If nurturing means watering the plants you want to grow, what is at the root of those plants?
Okay, I’ll tell you. It’s empathy.
In our Nurturing Parenting programs, empathy is the cornerstone, the trigger, the fuel, the baking mix. See? I could have used a lot of different metaphors. But the root sounds good so we’ll go with it.
What is empathy?
It sounds like “sympathy,” but should not be confused with it. Sympathy is the act of feeling sorry for someone. Empathy is the act of feeling what that someone is feeling.
It’s walking in their shoes.
Even if we can’t understand another person’s exact experience (and we probably can’t, most of the time), we can understand the feeling they have. Maybe we have been through something, good, bad or more complicated, that put us in the same state. And the ability to go there with someone else is empathy.
Empathy is learned.
Some things are determined by our genetics and our family history. Things like whether you will cheer for the Beavers or the Ducks. Empathy is a skill that must be learned. It gets stronger with practice, and more powerful with intention.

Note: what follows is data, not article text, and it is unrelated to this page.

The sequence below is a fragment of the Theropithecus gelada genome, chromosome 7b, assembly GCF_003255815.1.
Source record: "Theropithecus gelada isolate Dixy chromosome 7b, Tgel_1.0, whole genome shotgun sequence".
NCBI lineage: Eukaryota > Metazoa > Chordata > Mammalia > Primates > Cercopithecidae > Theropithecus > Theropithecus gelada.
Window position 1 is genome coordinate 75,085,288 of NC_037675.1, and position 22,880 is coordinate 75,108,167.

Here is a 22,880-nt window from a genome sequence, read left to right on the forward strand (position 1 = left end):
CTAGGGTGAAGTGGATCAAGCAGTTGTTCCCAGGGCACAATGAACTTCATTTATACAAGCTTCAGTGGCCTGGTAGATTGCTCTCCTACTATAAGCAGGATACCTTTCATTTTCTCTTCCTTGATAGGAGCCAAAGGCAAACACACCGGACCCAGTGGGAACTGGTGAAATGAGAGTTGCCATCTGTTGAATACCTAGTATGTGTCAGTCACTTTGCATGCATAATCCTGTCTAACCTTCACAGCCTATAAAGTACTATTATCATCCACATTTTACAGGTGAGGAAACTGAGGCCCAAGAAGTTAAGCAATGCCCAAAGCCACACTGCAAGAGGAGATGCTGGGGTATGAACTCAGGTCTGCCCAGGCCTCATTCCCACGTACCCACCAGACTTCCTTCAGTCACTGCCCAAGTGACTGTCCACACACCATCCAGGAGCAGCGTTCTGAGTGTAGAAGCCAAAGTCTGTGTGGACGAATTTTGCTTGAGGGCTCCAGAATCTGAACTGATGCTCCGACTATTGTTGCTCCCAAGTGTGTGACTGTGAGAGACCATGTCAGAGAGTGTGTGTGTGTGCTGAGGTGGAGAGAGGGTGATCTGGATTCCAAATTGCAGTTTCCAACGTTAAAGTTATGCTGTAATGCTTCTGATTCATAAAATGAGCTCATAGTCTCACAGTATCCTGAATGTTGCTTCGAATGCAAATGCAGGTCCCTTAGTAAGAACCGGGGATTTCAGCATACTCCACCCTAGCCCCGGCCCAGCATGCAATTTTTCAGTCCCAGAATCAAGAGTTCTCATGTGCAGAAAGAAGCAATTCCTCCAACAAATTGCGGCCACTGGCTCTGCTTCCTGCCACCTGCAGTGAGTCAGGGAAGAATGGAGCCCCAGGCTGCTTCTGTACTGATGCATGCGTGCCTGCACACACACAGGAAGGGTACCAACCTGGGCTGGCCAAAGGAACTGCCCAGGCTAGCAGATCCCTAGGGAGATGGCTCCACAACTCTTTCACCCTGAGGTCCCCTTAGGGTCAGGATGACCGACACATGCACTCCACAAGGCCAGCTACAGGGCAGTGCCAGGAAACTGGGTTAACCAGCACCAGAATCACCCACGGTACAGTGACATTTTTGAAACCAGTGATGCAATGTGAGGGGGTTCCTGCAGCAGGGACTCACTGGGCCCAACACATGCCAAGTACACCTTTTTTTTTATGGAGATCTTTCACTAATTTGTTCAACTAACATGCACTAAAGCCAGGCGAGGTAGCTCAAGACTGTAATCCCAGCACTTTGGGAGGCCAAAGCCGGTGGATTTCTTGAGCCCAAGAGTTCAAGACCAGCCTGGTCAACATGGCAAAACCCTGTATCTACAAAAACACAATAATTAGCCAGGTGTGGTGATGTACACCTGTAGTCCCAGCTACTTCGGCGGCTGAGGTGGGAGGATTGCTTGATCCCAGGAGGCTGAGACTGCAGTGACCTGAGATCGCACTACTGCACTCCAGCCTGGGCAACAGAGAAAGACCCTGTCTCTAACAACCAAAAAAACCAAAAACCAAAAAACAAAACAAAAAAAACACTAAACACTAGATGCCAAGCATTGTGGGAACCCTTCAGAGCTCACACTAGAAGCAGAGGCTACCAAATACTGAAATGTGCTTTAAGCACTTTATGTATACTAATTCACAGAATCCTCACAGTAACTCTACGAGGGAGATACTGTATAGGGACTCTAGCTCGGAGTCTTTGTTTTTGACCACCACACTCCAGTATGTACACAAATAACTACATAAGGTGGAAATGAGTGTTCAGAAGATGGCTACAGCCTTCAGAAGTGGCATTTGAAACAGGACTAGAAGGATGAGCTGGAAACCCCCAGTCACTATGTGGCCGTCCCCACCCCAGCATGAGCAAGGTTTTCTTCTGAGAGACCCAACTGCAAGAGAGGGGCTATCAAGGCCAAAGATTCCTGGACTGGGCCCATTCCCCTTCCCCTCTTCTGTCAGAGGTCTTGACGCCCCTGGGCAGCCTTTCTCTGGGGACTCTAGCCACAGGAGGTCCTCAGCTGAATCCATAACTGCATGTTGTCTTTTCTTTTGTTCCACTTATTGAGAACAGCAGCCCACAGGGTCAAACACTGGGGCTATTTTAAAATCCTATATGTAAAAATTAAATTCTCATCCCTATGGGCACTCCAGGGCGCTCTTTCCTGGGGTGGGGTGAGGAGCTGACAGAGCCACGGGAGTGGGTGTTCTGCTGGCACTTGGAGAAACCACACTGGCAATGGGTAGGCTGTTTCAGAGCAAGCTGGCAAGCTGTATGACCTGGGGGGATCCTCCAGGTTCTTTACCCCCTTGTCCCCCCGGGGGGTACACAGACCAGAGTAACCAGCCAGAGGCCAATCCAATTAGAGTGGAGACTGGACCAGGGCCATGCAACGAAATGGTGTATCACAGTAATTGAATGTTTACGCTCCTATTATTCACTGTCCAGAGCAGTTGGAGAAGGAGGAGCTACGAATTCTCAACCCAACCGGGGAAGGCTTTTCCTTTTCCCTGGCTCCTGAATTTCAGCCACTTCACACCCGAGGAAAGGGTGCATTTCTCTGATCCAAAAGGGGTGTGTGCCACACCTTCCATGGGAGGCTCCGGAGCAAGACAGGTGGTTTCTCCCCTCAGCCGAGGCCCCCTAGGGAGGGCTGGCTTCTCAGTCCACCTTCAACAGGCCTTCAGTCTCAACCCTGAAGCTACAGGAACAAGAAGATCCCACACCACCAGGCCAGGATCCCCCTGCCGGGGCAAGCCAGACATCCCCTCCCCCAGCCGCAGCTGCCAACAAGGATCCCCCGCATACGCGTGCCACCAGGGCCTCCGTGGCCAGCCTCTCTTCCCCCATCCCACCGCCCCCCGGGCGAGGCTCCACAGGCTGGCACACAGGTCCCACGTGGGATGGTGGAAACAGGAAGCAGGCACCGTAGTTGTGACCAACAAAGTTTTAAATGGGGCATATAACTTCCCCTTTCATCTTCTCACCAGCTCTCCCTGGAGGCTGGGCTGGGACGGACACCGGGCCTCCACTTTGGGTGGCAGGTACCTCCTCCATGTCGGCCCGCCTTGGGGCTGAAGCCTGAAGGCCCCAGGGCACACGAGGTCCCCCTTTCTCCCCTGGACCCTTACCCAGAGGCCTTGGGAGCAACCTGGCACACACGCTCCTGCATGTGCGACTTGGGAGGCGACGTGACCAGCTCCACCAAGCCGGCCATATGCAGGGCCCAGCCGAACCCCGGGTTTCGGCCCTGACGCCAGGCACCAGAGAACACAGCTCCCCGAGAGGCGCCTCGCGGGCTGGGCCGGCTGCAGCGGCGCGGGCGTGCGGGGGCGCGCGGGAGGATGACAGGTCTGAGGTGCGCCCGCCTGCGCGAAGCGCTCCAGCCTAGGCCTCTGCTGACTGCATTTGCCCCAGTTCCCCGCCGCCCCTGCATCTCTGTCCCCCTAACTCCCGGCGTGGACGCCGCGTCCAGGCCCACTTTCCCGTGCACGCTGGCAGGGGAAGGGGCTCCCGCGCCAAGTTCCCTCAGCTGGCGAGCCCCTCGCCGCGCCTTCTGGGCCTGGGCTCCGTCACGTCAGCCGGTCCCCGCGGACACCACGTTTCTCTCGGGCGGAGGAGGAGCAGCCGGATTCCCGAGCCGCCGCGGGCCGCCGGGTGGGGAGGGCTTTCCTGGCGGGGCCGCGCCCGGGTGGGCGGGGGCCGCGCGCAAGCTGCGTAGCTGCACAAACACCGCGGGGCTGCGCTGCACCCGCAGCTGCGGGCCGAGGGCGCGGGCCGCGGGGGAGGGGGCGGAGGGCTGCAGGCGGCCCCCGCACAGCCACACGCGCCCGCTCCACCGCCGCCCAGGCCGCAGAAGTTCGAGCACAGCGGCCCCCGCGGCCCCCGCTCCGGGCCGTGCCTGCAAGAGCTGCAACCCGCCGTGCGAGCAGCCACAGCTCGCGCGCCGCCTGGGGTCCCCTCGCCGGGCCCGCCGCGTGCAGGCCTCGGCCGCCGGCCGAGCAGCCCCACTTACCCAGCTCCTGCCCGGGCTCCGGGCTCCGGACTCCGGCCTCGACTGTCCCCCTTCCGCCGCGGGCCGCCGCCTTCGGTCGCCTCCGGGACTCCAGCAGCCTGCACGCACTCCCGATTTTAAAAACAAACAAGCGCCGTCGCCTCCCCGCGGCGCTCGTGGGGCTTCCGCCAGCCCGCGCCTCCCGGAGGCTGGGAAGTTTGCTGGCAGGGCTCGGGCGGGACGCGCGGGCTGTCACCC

Which is not to say that we start out with nothing to work with. When a baby sees and hears another baby crying, they will begin to cry too. Is this empathy?
In any case, it can certainly be unlearned. And that’s where Nature passes the ball to Nurture.
So how do we learn it? And how do we teach it?
Like a lot of learned behaviors and skills, we pick it up from the people around us. Or, and this is important, not. As children, we need to see it modeled by other people, particularly adults.
As adults, we can give kids opportunities to act with empathy. We can discuss with them what another person must be feeling. This person can be real or fictional (how does Sleeping Beauty feel when she pricks herself on the spindle? How does Maleficent feel when she is excluded from the birth celebration?).
More importantly, we can approach them empathetically. We do this by helping them to identify their feelings (“Your words sound angry.” “You must be very disappointed.” “That’s scary.”) and to–and I like how the Nurturing Parenting curriculum puts it–to honor those feelings.
When children know that what they are feeling is acceptable, and normal (even if they don’t know why), it helps them to respond empathetically to others.
Telling this to ourselves doesn’t hurt, either.